Laminate flooring is chipped- deposit held- deductions?

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  • mind the gap
    replied
    Originally posted by ratdemon2003 View Post
    Cheers for your comments. We do have a inventory it just doesnt specifically comment on the condition of the floor. The deposit scheme arbiter has been notified by the landlord and I am begining to wonder if I should seperatly inform them. The laminate floor is only a cheap one as confessed by the landlord himself. Do you have a source of reference for the useful lif expectancy of a laminate floor?
    Not to hand, although I have a good quality laminate floor in a rental property of mine and I would expect it to last about 5-6 years.

    The scheme arbiter will have a formula for working these things out - but to be honest, unless the inventory is specific about the quality and condition on the flooring at commencement, I think it won't come to apportioning cost. He'll just tell the LL to give you the deposit back!

    Good luck - let us know how you get on. You may find this site, with info about deposit dispute useful:

    http://www.adrnow.org.uk/go/SubPage_88.html

    There'a also one somewhere with reports of actual cases/decisions - I shall hunt for it.

    Leave a comment:


  • ratdemon2003
    replied
    Cheers for your comments. We do have a inventory it just doesnt specifically comment on the condition of the floor. The deposit scheme arbiter has been notified by the landlord and I am begining to wonder if I should seperatly inform them. The laminate floor is only a cheap one as confessed by the landlord himself. Do you have a source of reference for the useful lif expectancy of a laminate floor?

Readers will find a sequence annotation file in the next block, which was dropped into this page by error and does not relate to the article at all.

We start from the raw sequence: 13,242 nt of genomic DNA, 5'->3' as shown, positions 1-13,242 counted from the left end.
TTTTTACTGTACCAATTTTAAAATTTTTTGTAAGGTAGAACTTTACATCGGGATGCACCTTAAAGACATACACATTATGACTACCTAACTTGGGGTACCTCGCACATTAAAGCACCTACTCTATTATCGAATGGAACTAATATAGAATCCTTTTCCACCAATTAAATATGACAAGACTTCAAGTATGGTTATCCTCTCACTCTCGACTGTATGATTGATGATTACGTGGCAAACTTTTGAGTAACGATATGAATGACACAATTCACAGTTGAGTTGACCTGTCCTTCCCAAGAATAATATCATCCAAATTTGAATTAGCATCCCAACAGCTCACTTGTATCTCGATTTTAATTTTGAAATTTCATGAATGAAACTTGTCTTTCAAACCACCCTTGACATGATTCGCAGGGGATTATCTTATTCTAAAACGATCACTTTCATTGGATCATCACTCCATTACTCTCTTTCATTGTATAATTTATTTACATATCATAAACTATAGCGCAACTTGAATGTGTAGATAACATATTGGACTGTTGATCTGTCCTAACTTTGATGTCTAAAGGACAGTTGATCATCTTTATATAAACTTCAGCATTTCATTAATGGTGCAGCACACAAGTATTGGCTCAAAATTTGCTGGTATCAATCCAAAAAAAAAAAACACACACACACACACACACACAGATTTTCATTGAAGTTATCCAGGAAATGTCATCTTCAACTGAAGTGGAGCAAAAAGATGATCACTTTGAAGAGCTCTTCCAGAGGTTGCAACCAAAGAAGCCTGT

Leave a comment:


  • mind the gap
    replied
    Originally posted by ratdemon2003 View Post
    Hi 'mind the gap', the floor was two years old when we moved inand we have lived there for 2 1/2 years therefore 4 and 1/2 years in total. The inventory does not comment on the state of the floor. I'm not sure if it constitutes as wear and tear however I am more than willing to pay for a percentage of the replacement, I believe areound £60 is fair? The landlord will not accept this.
    Definitely dispute this with your deposit protection scheme, since without a detailed inventory your LL will struggle to prove either what the floor was like when you moved in, or that you caused the damage. You would probably get the full deposit back, and it would be worth keeping written evidence that you offered £60 as a goodwill gesture and that he refused it. 4.5 years old laminate is nearing the end of its useful life anyway, unless it was extremely good quality.

    Give him one final chance to accept the £60 (which seems more fair to me, in the circumstances - he could get a decnt rug for that to cover the chips up, or even get them filled), or tell him you intend to let the deposit scheme arbiter decide.

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  • ratdemon2003